Cuba and the slow road to reform
Is Cuba tiptoeing towards an open economy and even a form of genuine democracy?
Reforms enacted over the last year or so by President Raúl Castro have already gone further than many expected, or hoped for, when he took over from his brother Fidel some four years ago.
A degree of private enterprise has been introduced in agriculture and many former public employees performing services such as hairdressing are now effectively self-employed. Mortgage reforms have been introduced, along with subsidies to allow people to build their own homes. Many of the country's political prisoners have been released (a process marred by the recent death of dissident Wilmar Villar after a 50-day hunger strike), and the lifting of travel restrictions on Cubans wishing to go abroad, including the scrapping of the dreaded tarjeta blanca or exit visa, is said to be in the pipeline (although in late December the younger Castro brother poured cold water on hopes that the restrictions would be ended imminently saying it was too early). It's perhaps ironic, therefore, that US travel restrictions on those visiting the Caribbean island, although eased somewhat by Barack Obama, remain in place.
This may all sound rather paltry given the enormous distance the country still needs to go to become a western-style liberal democracy, but nevertheless it does represent some progress and the Cuban authorities need to be encouraged to go further down the reform road and to bring the Cuban people the standard of living they deserve. Figures often cited put the average monthly income in Cuba at US$20 at the official exchange rate. Clearly, this figure is somewhat misleading given the artificial exchange rate and the cost of living, and the CIA's World Factbook puts 2010 GDP per capita, on a purchasing power parity basis, at US$9,900 - higher than many countries in the region including the Dominican Republic and Jamaica, along with almost all of Central America.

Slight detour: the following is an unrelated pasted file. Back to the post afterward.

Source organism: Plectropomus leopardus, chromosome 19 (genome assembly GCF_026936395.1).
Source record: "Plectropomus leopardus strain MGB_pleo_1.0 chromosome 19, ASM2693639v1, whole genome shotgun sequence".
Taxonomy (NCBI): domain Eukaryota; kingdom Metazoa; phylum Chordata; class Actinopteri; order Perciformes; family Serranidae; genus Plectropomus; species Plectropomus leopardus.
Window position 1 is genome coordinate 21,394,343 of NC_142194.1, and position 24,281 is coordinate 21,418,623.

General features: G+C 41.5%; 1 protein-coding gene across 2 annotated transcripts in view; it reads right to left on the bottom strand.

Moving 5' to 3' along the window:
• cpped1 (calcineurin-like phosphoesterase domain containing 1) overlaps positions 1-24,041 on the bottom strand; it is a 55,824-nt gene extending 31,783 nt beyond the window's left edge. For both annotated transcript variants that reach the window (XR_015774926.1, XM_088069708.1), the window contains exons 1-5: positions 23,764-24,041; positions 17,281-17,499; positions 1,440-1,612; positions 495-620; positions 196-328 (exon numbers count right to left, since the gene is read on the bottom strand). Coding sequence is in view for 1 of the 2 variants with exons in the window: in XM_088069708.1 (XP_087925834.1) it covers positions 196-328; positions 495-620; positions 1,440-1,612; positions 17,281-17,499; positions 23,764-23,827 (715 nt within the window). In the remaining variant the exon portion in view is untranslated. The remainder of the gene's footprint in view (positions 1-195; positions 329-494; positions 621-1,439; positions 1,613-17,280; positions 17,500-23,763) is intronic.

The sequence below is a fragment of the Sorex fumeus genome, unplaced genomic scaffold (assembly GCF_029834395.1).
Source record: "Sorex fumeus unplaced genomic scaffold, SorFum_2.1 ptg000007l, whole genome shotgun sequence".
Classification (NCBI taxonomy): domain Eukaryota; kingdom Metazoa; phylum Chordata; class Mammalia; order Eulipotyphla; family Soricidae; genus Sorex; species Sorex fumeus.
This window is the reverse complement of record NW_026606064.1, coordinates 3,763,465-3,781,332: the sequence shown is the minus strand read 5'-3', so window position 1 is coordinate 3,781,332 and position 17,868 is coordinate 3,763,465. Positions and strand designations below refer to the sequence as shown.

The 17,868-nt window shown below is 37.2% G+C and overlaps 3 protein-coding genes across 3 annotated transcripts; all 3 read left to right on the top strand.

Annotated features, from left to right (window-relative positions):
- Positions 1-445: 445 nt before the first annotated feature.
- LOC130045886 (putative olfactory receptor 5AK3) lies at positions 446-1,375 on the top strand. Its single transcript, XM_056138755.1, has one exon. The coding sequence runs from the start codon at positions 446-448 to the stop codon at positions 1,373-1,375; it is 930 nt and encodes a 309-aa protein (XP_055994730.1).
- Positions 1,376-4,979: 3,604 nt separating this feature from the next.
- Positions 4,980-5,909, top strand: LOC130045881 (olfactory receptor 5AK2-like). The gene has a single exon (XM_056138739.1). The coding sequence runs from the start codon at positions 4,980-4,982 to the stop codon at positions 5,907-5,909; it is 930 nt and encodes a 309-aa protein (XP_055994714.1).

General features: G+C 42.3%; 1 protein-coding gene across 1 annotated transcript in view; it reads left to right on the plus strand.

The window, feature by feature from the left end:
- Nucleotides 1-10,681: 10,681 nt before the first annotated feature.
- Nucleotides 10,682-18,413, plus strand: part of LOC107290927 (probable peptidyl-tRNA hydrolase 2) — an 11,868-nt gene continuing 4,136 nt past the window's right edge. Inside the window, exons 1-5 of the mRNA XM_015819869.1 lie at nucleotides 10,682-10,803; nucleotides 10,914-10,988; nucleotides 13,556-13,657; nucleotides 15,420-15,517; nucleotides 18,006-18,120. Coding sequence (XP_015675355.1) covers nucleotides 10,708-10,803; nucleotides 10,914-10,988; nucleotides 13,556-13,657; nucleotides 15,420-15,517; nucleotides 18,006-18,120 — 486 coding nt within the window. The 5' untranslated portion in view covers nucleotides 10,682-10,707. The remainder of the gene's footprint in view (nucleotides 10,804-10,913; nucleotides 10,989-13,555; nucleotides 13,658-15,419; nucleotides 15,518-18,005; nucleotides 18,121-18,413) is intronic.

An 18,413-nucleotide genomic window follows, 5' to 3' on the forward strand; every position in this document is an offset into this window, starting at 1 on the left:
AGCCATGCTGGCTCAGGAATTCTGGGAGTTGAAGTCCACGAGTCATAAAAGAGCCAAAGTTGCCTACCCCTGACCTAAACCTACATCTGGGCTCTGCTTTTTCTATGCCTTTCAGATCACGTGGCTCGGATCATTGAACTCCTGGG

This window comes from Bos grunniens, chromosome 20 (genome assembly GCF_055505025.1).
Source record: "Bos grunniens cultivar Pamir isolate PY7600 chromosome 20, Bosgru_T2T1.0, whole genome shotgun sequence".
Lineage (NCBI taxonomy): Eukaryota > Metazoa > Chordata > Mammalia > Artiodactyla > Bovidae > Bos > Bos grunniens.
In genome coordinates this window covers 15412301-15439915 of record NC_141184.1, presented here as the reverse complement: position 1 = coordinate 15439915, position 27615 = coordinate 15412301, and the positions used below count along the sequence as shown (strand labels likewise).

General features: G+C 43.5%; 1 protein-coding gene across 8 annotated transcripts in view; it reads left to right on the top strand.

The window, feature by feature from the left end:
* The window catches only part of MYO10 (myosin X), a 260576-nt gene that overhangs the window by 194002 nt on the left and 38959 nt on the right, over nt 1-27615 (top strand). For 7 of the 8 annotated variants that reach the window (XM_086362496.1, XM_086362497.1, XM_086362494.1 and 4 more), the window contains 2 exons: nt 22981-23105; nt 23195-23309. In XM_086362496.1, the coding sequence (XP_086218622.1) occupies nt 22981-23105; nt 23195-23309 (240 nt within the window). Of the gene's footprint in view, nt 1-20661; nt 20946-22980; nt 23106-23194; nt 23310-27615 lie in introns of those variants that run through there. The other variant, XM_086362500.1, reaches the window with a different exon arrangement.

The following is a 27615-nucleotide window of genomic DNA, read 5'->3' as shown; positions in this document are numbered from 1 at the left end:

In fact, the Cuban figure is very close to Brazil's US$10,800, and almost certainly comes with a much more uniform distribution of wealth than in most countries in Latin America.
None of the above is an attempt to make excuses for the dire economic situation that Cuba is in and has been in for many years, certainly since the demise of the Soviet Union, but it's merely to put things in some sort of perspective. The performance of the Cuban economy also needs to be seen in the context of the five decades-old trade embargo imposed by the US. Clearly the "logic" that in order to lift the embargo Washington needs to see substantial progress towards democracy in Cuba doesn't hold up - if it did there would be similar embargos against a whole slew of countries, including close allies of the US such as Saudi Arabia, the UAE and Bahrain (did someone mention oil?), all of which score worse than Cuba in the Economist Intelligence Unit's 2011 democracy index.
If anything the embargo hinders rather than encourages the process of democratization in Cuba, as the Castros can use the measure to defend their authoritarianism, as well as cite it as a reason (only partly justified) for the island's economic woes.
A full or even partial lifting of the embargo may not be politically feasible in the present electoral climate in Washington, but it is something that whoever wins in November should seriously consider for the wellbeing of ordinary Cuban people and for US relations with the region (the demand to lift the embargo is one of the few things that seems to unite Latin American leaders), not to mention the opportunities it would create for US trade and investment.